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Husband told he could wait 36 weeks for MRI scan after stroke

Case study

By Lisa Smyth

My husband suffered a stroke on November 30 last year.

Thanks to the nurse in the GP out-of-hours, the paramedics and the staff at Antrim Area Hospital A&E, he is making a good recovery.

However, aged just 36, doctors must rule out the possibility that a heart defect caused the clot which led to his stroke.

He finally underwent an ultrasound of his heart on March 13 - but only after his GP intervened because he was so concerned at how slowly things were moving.

Worryingly, this flagged up a possible hole in his heart and my husband now has to have an MRI to make a definitive diagnosis. We have been told he could wait as long as 36 weeks for this.

In the meantime, we are living with the knowledge that he may have a heart defect that could cause another stroke at any time.

My husband is making a good recovery. He has regained the use of his arm and leg, and his speech has returned - but he is still affected every day by the stroke.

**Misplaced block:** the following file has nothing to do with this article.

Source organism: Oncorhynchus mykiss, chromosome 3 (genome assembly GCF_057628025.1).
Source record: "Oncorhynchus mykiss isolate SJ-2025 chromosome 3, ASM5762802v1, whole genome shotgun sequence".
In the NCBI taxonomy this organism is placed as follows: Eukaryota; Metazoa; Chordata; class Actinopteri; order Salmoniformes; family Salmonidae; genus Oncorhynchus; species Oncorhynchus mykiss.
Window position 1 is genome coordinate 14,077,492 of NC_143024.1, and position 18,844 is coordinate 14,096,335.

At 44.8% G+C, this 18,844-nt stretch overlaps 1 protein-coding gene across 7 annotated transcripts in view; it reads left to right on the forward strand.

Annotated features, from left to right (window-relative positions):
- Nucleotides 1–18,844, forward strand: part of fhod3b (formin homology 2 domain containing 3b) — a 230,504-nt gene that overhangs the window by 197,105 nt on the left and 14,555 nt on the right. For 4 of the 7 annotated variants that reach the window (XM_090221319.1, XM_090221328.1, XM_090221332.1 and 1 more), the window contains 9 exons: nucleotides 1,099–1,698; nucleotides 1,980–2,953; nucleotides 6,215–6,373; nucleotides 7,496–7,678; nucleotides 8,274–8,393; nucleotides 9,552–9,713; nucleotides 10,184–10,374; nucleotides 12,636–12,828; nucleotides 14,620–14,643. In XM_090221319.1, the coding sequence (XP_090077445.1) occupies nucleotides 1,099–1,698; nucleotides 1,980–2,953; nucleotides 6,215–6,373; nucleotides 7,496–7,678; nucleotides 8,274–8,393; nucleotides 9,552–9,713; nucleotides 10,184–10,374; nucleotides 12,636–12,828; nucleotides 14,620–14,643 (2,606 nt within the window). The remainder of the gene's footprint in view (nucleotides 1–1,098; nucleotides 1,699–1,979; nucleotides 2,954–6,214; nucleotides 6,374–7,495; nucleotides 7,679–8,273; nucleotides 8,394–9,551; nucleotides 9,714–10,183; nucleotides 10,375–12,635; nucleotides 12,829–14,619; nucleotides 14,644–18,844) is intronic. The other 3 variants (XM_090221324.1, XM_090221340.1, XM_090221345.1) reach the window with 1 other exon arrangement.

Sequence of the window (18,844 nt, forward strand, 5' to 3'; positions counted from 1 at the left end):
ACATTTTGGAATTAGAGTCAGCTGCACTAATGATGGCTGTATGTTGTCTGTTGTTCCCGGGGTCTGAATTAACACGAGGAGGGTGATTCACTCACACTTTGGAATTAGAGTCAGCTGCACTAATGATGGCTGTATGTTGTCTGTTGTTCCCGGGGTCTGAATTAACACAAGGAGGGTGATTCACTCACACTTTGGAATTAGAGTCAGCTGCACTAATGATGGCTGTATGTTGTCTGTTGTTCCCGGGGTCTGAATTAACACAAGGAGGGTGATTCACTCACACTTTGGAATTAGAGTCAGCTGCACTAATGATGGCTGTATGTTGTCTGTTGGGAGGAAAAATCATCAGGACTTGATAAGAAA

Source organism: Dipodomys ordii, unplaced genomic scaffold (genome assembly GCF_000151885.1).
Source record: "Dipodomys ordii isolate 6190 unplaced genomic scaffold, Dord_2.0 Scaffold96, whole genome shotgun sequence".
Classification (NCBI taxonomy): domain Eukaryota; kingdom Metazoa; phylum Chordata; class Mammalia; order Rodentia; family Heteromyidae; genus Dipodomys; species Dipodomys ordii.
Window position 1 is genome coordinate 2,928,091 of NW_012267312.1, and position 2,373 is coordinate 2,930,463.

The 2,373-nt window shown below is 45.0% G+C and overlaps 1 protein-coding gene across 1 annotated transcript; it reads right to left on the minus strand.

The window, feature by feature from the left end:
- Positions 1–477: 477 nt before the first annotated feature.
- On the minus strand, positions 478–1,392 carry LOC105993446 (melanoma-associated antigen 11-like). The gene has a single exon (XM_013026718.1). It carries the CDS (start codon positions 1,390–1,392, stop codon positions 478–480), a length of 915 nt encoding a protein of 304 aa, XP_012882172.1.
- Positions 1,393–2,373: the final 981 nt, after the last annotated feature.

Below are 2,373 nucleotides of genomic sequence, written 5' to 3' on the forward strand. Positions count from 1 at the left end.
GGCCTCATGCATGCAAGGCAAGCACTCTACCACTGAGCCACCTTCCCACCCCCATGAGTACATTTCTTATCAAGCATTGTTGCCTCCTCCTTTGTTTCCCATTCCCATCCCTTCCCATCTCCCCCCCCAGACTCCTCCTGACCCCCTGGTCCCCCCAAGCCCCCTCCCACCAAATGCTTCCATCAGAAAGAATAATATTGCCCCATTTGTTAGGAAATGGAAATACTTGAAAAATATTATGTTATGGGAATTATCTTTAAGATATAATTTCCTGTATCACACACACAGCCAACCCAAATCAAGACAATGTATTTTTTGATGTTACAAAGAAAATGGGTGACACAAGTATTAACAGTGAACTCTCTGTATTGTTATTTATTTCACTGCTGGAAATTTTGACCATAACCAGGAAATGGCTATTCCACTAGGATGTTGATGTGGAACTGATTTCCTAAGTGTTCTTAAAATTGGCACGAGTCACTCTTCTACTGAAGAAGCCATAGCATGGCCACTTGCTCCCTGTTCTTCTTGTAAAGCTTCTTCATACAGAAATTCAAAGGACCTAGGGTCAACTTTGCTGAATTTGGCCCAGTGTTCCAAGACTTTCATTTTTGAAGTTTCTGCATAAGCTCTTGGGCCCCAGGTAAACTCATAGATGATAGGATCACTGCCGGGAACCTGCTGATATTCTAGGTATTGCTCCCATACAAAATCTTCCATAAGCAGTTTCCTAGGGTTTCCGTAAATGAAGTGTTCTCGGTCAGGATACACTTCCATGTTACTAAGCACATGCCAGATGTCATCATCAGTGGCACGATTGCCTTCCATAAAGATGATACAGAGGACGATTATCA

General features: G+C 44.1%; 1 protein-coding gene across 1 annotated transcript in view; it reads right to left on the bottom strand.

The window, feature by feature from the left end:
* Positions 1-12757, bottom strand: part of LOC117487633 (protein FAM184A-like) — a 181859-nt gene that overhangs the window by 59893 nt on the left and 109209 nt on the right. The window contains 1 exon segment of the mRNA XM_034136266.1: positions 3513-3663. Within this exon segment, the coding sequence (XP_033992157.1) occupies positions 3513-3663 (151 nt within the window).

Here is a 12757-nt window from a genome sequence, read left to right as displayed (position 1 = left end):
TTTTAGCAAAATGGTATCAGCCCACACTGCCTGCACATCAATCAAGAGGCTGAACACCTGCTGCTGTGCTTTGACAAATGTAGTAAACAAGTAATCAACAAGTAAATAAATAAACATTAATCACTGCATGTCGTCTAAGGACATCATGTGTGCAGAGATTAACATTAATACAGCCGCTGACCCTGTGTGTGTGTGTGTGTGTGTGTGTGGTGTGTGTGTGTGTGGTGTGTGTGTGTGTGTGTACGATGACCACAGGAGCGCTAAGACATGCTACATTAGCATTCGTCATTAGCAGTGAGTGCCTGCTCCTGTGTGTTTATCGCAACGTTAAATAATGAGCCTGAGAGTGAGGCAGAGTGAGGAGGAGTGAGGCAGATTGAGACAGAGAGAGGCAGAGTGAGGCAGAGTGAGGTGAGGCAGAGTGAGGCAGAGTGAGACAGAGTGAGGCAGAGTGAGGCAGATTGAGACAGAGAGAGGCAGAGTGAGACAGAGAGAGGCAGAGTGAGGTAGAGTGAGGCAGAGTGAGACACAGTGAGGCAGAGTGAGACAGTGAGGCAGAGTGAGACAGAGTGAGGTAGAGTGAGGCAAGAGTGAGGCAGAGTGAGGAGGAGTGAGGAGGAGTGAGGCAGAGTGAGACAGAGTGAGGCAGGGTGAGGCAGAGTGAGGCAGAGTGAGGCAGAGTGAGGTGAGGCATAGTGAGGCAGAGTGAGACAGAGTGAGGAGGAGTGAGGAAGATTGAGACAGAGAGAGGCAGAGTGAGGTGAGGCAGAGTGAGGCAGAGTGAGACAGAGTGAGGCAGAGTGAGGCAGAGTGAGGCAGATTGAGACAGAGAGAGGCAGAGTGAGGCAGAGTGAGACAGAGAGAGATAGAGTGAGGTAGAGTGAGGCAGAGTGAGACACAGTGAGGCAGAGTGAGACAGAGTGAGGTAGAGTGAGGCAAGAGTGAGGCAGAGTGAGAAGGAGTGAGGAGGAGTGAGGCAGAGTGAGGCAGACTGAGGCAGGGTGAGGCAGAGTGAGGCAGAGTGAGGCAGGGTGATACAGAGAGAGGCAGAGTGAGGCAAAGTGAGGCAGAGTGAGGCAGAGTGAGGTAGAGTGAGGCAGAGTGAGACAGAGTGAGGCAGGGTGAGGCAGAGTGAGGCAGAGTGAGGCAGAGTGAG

I was with him when he had the stroke in November, meaning he received the miracle clot-busting drug which limited the damage to his brain. But what happens if I am not there and he has another stroke?

I am terrified to leave him for any length of time - and the MRI doctors are telling us he needs could provide the answers and reassurance we need to get on with our lives.

We have been overwhelmed after his colleagues raised a substantial amount of money for us to pay for the scan to be done privately. It is an incredible gesture - but a sad reflection on the health service of Northern Ireland.

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